Children's food supplements: Which ones REALLY work?
My kids have always been pretty healthy eaters.
That’s not to say their eyes don’t go out on sticks at the mere mention of chocolate cake, but overall they try their best to make healthy choices. We rarely get take-aways and fizzy drinks, jellies or fruit juice are normally off-limits, while veggies or fruit are offered with every meal.
In spite of their balanced diets, like so many other parents, I choose to supplement my children’s diets with high quality, sugar-free, scientifically tested formulations that have been shown to be beneficial for children’s health and proper development.
I’m not a big fan of the vast majority of ‘kiddie’ supplements as many of them are full of sugar or synthetic sweeteners. It’s important to do your research and try to get the highest quality product that you can find. Independent testing is helpful as it weeds out the products that might just be a poor imitation of another, more superior, well-crafted formulation.
Supplements are no substitute for your child eating a varied and balanced daily diet, but there are times when high quality supplementation should be considered, especially if your child has particular health concerns.
In recent years, a ton of research has been carried out on fish oils (EPA & DHA) and their benefits for the developing child’s brain. Getting the ‘good’ fats is especially important for kids on the autism spectrum, those with dyslexia or who have attention deficit disorder. The brain is made predominantly of fat, which is why it’s so crucial that these essential fats are included in the diet.
Many kids aren’t too keen on eating fish, especially not the oily kind (e.g. mackerel, salmon), which supply the fats you are looking for. Equally, it can be tricky to get kids to eat plant-based healthy fat sources, such as avocado, nuts, seeds, flax or chia seeds, which is why supplementation really makes sense.
Opt for third party/independently tested, high quality brands that use something like a natural lemon oil instead of a synthetic flavouring to cover the fishy taste. For kids, the best options are normally liquid drops, which may be taken off the spoon or added to smoothies to disguise the flavour.
Veggie kids needn’t be left out as there are now a number of high quality DHA and EPA supplements on the market that are derived from marine algae, which may be used instead of the fish oil derived products, if preferred.
When my daughter was born nearly eight years ago, not a word was mentioned to me about supplementing with Vitamin D. A few years later, when I had my son, baby Vitamin D drops were strongly recommended, as even for breast-feeding mums, stores of Vitamin D are unlikely to be enough for you and your baby.
What I find interesting is that in spite of the expanding body of research on the benefits of Vitamin D, there is very little advice offered to parents on whether or not to supplement children beyond the baby weaning stage.
Contrary to popular belief, children (as well as adults) cannot get sufficient quantities of Vitamin D from food and in the absence of some proper sunshine (anyone know where the summer went?) it’s nearly impossible to make Vitamin D within the skin cells, so supplements become a necessity, rather than a luxury.
Again, just like the fish oil, drops are the ideal delivery method and should micellised with oil as Vitamin D is a fat-soluble nutrient, so it needs fat in order to be absorbed properly by the body.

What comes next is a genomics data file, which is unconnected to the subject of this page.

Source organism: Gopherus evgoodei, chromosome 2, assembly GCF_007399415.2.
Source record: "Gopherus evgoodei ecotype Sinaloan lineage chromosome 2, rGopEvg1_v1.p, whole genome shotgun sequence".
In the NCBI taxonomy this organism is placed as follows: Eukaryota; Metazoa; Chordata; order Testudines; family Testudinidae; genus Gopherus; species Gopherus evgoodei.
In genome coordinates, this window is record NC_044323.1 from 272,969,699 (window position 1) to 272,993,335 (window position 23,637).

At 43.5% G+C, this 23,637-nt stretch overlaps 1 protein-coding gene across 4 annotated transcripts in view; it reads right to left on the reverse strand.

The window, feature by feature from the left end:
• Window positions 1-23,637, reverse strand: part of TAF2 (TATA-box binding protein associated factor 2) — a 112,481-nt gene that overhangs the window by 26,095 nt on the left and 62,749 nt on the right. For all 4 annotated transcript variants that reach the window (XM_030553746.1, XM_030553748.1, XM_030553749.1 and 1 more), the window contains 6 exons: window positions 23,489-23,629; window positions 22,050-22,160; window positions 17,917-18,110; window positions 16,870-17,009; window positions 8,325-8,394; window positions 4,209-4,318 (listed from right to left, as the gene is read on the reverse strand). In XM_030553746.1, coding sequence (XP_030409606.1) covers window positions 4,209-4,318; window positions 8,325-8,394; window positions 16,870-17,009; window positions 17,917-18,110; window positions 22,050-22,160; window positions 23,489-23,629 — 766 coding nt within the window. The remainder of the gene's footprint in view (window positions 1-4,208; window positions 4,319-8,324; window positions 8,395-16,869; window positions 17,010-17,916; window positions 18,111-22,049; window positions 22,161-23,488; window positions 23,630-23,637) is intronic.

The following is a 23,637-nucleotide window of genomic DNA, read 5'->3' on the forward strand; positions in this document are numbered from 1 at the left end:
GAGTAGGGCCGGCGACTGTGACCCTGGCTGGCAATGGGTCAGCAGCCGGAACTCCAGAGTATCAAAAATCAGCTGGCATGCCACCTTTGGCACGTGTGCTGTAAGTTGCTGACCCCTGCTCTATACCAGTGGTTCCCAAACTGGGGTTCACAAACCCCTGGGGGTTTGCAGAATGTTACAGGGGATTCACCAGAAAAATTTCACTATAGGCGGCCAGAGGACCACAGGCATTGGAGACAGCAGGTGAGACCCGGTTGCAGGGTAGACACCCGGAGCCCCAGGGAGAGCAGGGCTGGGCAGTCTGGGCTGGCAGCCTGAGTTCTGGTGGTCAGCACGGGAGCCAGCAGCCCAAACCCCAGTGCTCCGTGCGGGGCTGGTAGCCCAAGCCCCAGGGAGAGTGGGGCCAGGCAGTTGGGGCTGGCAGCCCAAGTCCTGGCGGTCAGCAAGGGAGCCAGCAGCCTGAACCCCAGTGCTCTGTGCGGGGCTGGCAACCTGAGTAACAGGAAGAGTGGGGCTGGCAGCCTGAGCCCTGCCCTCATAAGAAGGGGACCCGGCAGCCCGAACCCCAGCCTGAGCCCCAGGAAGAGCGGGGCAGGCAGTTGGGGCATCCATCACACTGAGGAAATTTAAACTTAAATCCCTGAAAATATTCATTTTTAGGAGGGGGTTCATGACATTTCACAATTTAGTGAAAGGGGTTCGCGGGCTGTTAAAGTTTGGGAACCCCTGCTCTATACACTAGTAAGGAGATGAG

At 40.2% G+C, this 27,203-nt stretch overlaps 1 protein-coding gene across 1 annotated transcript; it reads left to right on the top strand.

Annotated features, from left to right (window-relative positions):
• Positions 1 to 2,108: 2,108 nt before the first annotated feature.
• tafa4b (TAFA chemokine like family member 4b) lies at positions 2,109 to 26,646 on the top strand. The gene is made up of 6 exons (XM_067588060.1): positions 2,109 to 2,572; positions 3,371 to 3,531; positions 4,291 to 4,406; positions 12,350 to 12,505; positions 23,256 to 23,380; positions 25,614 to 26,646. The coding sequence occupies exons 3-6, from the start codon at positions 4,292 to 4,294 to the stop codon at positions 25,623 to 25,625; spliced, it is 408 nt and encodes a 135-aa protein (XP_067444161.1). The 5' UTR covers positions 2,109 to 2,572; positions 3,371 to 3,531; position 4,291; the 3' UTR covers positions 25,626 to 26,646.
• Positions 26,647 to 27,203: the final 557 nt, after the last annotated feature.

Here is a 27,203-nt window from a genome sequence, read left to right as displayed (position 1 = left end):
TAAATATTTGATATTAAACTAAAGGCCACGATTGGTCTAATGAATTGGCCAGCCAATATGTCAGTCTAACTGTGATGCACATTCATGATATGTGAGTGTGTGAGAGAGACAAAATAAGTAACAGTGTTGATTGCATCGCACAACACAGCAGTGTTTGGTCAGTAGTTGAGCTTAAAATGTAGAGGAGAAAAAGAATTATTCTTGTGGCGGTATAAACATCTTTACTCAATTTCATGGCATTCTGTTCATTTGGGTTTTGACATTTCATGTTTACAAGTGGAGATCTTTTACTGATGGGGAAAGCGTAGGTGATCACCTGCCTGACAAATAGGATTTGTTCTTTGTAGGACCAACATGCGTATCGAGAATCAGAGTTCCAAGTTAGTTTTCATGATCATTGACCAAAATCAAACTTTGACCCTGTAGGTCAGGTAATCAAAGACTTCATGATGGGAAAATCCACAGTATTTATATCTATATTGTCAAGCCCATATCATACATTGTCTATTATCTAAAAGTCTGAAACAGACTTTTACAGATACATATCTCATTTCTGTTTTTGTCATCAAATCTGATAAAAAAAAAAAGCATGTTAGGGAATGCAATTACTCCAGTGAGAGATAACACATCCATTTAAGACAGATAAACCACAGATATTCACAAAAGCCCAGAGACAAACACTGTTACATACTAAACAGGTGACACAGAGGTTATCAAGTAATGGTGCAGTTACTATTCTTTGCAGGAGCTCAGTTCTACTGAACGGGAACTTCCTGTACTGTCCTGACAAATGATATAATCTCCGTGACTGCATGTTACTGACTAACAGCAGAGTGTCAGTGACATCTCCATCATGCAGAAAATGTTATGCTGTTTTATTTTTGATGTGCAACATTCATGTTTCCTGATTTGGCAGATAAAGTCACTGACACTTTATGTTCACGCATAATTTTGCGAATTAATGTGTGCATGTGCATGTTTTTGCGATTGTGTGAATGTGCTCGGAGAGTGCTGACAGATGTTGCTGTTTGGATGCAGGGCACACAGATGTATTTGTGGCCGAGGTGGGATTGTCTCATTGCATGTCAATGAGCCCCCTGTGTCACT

The dosage range is 1,000 per day for up to one year old and 2,000-2,500iu per day for one to eight-year-olds. Some fish oil formulations supply Vitamin D along with the fish oil, which is handy as it means you can only have to buy one product.
I don’t think I’ve ever met a parent who hasn’t seen problems with their child’s gut at one point or another. Whether it’s colic as a baby, the vomiting bug, diarrhoea due to taking antibiotics, food intolerance or constipation due to a low fibre diet, it’s safe to say that the digestive system can cause all sorts of problems for our little ones.
As a culture, we don’t really have a traditional dish that includes fermented foods to supply naturally derived bacteria that exist within our environment e.g. sauerkraut in Eastern Europe or Kim-chi (fermented, spicy cabbage) from Korea. Natural yogurt is as good as it gets and even then, it’s difficult to avoid the high sugar, heavily advertised yogurt drinks that are supposed to support your child’s gut health.
I prefer to know exactly what my child is getting, which is why I opt for high quality, powdered probiotic supplements that are easy to add to drinks or smoothies to support my kids gut health.
The gut health is where most of the body’s immune system resides, so by helping their gut, you may prevent your kids from getting sick.
Certain strains have been studied for particular symptoms. For example. L.Rhamnosus, has particular benefits for kids experiencing acute diarrhoea.
Generally speaking, for kids under the age of two, a probiotic that includes Bifidobacterium Infantis is most important, while older kids, would benefit from a more comprehensive assortment of bacterial strains, including L. Acidophilus and Bifidobacterium.
Jessica Bourke is a Natural Fertility Specialist, who deals with all aspects of reproductive health. Her clinical approach is based on evidence-based nutrition protocols, acupuncture treatment, and she also offers functional lab tests to support you on your journey to parenthood. She's a regular contributor to Irish media and co-author of the 'Guilt Free Gourmet' cook-book. As a Mum of two, Jessica understands the challenges of pregnancy and parenting. For more, visit jessicabourke.com.